When I was first diagnosed with Celiac disease, my aunt bought me a really fantastic book called “Gluten-Free Girl”, written by Shauna James Ahern back in 2007, the year I was diagnosed. I am incredibly grateful that this was the first book about celiac disease that I read, because it cast this huge diagnosis in a tremendously positive light for me. In spite of all the difficulties I was facing at that time and in the time since, and despite the worsening health struggles I suffered for several years, I have been generally quite optimistic about living a good life with celiac disease. Much of that I owe to Shauna because of this beautiful book that she crafted.
I remember the excitement of trying some of those exciting new recipes interspersed throughout the lovingly told stories in her book, but most of all I remember the word that she highlighted throughout the book: “yes”.
I remember the feeling that the word “yes” stirred in me as I was reading her story of healing: I remember letting her words fuel me on when I was discouraged about failed recipes; I remember letting that feeling of “yes” drive me to experiment with new foods and new methods of preparation. Her vivid descriptions of beautiful dishes, the warmth in her stories of shared meals – all of it was inspiration for this new gluten-free life I was creating for myself.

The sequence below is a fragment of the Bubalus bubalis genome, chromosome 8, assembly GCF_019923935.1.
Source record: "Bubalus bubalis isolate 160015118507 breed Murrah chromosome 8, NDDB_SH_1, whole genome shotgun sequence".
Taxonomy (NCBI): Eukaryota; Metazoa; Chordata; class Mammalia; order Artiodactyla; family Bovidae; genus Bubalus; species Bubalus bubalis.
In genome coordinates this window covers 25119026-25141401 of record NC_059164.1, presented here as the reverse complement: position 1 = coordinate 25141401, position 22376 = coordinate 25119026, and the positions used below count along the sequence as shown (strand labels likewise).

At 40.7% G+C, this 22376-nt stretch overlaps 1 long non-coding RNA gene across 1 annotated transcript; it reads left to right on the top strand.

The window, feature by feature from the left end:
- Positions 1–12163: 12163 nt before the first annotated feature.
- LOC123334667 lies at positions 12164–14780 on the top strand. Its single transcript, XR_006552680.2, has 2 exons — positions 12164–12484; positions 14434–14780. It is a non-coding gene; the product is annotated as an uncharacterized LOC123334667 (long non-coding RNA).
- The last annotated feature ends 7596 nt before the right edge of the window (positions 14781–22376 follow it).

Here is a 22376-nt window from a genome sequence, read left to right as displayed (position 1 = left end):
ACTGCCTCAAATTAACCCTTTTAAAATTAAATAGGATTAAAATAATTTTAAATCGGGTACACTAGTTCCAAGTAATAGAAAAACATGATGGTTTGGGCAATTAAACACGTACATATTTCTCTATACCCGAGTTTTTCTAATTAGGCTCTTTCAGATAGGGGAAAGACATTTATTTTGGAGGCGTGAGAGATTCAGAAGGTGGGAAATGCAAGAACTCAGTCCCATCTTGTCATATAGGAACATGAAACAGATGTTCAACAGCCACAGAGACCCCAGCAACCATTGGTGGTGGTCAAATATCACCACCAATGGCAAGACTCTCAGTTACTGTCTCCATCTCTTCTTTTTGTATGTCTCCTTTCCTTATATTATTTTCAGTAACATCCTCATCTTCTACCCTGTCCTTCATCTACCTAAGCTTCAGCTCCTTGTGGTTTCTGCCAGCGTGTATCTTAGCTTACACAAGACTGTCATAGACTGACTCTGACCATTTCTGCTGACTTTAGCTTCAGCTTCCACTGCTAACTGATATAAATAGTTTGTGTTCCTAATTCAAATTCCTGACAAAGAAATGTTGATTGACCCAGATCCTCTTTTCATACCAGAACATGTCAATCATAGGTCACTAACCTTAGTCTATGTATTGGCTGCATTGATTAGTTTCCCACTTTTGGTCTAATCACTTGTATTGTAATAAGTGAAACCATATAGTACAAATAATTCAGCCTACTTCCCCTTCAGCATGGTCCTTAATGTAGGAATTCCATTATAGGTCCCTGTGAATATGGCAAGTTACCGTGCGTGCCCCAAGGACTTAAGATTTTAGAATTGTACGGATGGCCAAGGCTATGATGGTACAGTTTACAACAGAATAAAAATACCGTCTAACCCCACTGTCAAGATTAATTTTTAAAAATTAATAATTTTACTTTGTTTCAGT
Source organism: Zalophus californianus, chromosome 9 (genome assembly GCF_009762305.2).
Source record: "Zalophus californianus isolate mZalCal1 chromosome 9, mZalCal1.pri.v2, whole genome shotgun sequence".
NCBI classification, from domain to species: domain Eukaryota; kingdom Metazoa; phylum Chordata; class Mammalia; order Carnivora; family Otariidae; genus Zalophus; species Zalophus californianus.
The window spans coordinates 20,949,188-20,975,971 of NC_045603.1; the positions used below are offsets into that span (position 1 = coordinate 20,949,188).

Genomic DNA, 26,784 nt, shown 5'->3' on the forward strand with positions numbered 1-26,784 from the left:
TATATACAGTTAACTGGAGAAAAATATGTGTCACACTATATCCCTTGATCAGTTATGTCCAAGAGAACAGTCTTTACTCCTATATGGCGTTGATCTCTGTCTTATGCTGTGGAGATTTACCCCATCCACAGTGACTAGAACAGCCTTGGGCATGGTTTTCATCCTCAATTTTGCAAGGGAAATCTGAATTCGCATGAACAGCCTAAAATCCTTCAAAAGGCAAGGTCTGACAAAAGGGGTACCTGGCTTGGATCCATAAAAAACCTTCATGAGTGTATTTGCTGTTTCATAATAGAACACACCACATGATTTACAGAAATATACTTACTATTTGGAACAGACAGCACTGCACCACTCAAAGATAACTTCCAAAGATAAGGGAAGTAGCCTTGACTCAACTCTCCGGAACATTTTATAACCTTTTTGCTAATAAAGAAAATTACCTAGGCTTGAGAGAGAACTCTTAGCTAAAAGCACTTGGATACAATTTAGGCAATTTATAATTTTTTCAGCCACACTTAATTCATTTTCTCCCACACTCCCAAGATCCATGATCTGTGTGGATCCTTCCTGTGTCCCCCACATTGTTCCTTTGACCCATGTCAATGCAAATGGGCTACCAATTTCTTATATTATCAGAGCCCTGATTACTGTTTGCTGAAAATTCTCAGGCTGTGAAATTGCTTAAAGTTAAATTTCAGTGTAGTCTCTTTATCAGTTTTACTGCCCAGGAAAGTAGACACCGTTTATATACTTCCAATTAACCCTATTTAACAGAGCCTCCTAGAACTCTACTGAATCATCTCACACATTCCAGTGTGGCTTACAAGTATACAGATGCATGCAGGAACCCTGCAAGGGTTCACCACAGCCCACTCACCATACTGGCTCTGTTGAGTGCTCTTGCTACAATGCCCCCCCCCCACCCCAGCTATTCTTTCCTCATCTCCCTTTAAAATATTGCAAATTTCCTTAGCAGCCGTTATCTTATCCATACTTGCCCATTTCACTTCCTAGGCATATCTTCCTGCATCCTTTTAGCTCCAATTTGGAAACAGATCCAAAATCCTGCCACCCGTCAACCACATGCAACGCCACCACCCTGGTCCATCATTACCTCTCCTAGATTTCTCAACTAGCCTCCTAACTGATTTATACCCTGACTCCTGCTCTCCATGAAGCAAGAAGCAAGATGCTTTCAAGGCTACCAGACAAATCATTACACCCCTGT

I really mean it when I say that I took that feeling and ran with it. I poured over cookbooks – first as many gluten-free ones as possible, then it was any cookbook that inspired me. I loved big, elaborate, beautiful meals with laundry lists of ingredients. I would plan to start cooking around 3 or 4 in the afternoon, in spite of having a young toddler, and it would take me hours to prepare dinner every night. Part of why it took me so long was simply a lack of skills – chopping a mountain of vegetables takes forever when you have no real knife skills! Part of it was just that the recipes I was choosing were complex, full of oft-times unfamiliar (to me) ingredients, that required a lot of time and care to make.
I truly believe that this has been a very important part of my journey. This part of my life was when I really committed to food – loving it, learning about it, exploring it and embracing it. (It was also the time of big healing for me, so it was a paradoxically a time when I often hated, avoided and cried over food. Remember – this period of my life that I’m talking about spanned several years. I will discuss the challenges of that period in another post another day though…) Before this time in my life, I wasn’t particularly adventurous with my food, and eating was more something to get out of the way (or to be skipped entirely when it wasn’t convenient) and not so much about nourishing my body or my senses. Focusing a huge amount of energy and time on food since my diagnosis has allowed me to really learn what it is I like and love in food, what fuels my body best, what makes me feel good, what doesn’t make me feel good, and what excites and inspires me to get into the kitchen and create.